"For carbon dioxide to be economically successful at this location, it will have to help produce an additional 20,000 barrels of oil over the next four years," said Paul Willhite, co-director of KU's Tertiary Oil Recovery Project and project co-manager. "If you can prove that this works in central Kansas, it could work in lots of other areas around the state."
Though the U.S. Energy Partners ethanol plant can supply enough carbon dioxide for much of the Hall-Gurney field, producers would need larger sources of carbon dioxide for more widespread application. They probably would look to "geologic" sources of carbon dioxide, places where carbon dioxide occurs naturally underground, particularly in New Mexico and Colorado. Such fields are operated by Kinder Morgan CO2 Co., a partner in the Russell project. That carbon dioxide could be transported to Kansas via pipeline.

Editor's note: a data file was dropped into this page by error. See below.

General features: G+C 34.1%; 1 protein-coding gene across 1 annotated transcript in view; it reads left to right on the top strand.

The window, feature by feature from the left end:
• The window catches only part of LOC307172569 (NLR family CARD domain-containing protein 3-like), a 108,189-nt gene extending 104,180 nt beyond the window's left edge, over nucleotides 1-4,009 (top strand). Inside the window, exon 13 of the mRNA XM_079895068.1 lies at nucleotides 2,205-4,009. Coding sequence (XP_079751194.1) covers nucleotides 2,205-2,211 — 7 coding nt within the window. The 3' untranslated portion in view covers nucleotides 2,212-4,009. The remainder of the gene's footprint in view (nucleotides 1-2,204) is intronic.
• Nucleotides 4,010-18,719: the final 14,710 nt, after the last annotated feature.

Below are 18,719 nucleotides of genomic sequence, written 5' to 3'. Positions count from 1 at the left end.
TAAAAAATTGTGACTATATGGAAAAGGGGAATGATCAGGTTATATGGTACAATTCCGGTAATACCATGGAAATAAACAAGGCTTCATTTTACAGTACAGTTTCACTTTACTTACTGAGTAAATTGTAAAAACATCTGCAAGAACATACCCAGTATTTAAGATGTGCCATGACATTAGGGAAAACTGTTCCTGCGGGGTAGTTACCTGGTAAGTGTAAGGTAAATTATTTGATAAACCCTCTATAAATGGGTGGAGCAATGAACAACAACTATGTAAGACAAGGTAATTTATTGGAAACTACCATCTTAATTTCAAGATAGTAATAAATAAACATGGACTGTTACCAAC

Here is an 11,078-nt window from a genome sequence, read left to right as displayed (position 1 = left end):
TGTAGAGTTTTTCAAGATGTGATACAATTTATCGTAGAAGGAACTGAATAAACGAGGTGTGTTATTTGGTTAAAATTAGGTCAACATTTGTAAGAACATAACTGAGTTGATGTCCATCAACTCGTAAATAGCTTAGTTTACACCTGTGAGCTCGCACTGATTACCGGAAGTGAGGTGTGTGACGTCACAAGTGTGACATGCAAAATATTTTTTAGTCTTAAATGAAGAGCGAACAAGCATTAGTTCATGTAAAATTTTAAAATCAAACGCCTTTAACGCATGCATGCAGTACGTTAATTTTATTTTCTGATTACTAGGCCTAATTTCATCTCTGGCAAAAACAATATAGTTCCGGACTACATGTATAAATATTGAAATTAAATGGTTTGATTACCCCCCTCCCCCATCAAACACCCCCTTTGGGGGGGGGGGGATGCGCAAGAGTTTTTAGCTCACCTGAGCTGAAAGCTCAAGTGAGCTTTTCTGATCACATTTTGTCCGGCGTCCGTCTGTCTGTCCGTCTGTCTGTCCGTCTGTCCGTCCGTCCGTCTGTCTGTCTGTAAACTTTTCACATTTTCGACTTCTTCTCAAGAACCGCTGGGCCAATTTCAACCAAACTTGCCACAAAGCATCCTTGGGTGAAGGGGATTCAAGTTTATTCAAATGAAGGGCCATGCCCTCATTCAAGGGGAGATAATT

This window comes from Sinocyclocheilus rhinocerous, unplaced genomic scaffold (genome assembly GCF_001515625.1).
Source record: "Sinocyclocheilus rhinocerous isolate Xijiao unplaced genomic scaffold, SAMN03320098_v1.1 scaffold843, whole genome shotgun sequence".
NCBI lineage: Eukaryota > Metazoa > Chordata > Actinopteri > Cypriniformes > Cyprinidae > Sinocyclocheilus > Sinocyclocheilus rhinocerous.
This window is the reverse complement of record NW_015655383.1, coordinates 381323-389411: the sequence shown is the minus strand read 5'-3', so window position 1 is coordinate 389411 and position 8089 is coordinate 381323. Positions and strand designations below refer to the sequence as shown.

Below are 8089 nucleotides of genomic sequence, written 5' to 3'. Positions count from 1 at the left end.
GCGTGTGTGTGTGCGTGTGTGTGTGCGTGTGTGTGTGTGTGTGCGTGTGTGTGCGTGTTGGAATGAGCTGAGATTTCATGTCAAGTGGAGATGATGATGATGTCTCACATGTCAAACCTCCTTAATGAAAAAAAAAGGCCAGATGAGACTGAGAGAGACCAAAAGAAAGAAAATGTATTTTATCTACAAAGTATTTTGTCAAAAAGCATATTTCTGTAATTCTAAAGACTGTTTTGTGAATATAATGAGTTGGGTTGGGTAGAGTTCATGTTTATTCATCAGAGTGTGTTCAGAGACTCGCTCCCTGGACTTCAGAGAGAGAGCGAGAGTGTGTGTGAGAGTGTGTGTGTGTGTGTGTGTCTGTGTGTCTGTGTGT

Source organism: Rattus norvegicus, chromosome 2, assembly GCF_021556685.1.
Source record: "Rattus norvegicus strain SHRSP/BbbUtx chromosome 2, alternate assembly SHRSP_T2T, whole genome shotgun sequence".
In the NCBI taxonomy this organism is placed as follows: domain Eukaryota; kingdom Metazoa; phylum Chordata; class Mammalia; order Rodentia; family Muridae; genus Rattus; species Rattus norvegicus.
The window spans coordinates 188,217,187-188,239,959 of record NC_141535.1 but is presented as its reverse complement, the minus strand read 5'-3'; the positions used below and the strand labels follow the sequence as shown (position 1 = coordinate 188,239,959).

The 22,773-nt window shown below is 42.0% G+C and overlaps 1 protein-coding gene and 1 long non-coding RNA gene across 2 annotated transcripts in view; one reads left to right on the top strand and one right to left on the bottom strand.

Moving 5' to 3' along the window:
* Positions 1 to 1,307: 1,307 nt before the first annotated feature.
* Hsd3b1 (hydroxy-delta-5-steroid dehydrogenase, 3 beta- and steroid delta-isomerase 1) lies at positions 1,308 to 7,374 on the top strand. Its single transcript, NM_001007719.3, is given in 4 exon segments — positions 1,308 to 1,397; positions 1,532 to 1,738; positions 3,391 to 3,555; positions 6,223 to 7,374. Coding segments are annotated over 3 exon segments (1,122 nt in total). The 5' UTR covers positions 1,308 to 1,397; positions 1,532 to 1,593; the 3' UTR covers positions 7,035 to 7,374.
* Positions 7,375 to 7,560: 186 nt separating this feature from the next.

In the meantime, industrial sources could generate sufficient carbon dioxide for tests and small carbon dioxide flooding projects. If the Hall-Gurney project is successful it might open a market for carbon dioxide from the U.S. Energy Partners plant and other ethanol plants in Kansas.
The project also could provide a way to capture carbon dioxide that otherwise would be released into the atmosphere. Because of the possible role of carbon dioxide in global climate change, such underground disposal is considered environmentally preferable.